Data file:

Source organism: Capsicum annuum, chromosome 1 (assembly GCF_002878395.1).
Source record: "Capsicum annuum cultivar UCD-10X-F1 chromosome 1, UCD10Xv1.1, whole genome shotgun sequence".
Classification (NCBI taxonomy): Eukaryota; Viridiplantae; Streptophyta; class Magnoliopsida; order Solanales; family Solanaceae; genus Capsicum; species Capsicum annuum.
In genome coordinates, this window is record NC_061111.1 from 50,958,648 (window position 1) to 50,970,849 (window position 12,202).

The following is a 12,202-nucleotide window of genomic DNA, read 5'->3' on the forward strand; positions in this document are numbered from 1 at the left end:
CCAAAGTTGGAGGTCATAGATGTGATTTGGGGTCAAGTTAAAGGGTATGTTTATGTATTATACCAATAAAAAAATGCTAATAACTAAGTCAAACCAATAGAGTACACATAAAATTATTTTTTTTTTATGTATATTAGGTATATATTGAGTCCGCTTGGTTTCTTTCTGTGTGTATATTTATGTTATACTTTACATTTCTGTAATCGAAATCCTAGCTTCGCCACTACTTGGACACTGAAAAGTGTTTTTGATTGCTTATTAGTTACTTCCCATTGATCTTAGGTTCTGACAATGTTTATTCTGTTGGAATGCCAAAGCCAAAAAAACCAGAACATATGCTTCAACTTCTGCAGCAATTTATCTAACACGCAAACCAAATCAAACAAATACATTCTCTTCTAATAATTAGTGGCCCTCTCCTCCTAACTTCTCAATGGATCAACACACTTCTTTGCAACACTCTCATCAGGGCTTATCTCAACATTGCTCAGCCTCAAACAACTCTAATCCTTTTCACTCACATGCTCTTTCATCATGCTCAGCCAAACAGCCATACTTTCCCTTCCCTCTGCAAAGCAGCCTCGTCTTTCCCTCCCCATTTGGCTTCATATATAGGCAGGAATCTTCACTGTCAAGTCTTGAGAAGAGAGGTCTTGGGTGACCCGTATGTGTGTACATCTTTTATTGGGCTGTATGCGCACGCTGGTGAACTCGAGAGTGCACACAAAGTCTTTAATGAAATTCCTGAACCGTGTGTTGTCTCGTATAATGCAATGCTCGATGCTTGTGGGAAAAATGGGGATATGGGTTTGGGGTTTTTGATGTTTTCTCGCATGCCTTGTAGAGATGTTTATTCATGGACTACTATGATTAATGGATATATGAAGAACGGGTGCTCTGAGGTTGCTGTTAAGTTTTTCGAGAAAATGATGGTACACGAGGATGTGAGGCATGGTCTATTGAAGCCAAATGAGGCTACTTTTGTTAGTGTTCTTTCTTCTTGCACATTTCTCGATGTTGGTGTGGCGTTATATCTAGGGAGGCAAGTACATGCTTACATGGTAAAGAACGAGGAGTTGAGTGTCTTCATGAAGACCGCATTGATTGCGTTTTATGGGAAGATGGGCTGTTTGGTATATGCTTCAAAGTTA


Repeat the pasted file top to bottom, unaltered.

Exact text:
Source organism: Capsicum annuum, chromosome 1 (assembly GCF_002878395.1).
Source record: "Capsicum annuum cultivar UCD-10X-F1 chromosome 1, UCD10Xv1.1, whole genome shotgun sequence".
Classification (NCBI taxonomy): Eukaryota; Viridiplantae; Streptophyta; class Magnoliopsida; order Solanales; family Solanaceae; genus Capsicum; species Capsicum annuum.
In genome coordinates, this window is record NC_061111.1 from 50,958,648 (window position 1) to 50,970,849 (window position 12,202).

The following is a 12,202-nucleotide window of genomic DNA, read 5'->3' on the forward strand; positions in this document are numbered from 1 at the left end:
CCAAAGTTGGAGGTCATAGATGTGATTTGGGGTCAAGTTAAAGGGTATGTTTATGTATTATACCAATAAAAAAATGCTAATAACTAAGTCAAACCAATAGAGTACACATAAAATTATTTTTTTTTTATGTATATTAGGTATATATTGAGTCCGCTTGGTTTCTTTCTGTGTGTATATTTATGTTATACTTTACATTTCTGTAATCGAAATCCTAGCTTCGCCACTACTTGGACACTGAAAAGTGTTTTTGATTGCTTATTAGTTACTTCCCATTGATCTTAGGTTCTGACAATGTTTATTCTGTTGGAATGCCAAAGCCAAAAAAACCAGAACATATGCTTCAACTTCTGCAGCAATTTATCTAACACGCAAACCAAATCAAACAAATACATTCTCTTCTAATAATTAGTGGCCCTCTCCTCCTAACTTCTCAATGGATCAACACACTTCTTTGCAACACTCTCATCAGGGCTTATCTCAACATTGCTCAGCCTCAAACAACTCTAATCCTTTTCACTCACATGCTCTTTCATCATGCTCAGCCAAACAGCCATACTTTCCCTTCCCTCTGCAAAGCAGCCTCGTCTTTCCCTCCCCATTTGGCTTCATATATAGGCAGGAATCTTCACTGTCAAGTCTTGAGAAGAGAGGTCTTGGGTGACCCGTATGTGTGTACATCTTTTATTGGGCTGTATGCGCACGCTGGTGAACTCGAGAGTGCACACAAAGTCTTTAATGAAATTCCTGAACCGTGTGTTGTCTCGTATAATGCAATGCTCGATGCTTGTGGGAAAAATGGGGATATGGGTTTGGGGTTTTTGATGTTTTCTCGCATGCCTTGTAGAGATGTTTATTCATGGACTACTATGATTAATGGATATATGAAGAACGGGTGCTCTGAGGTTGCTGTTAAGTTTTTCGAGAAAATGATGGTACACGAGGATGTGAGGCATGGTCTATTGAAGCCAAATGAGGCTACTTTTGTTAGTGTTCTTTCTTCTTGCACATTTCTCGATGTTGGTGTGGCGTTATATCTAGGGAGGCAAGTACATGCTTACATGGTAAAGAACGAGGAGTTGAGTGTCTTCATGAAGACCGCATTGATTGCGTTTTATGGGAAGATGGGCTGTTTGGTATATGCTTCAAAGTTA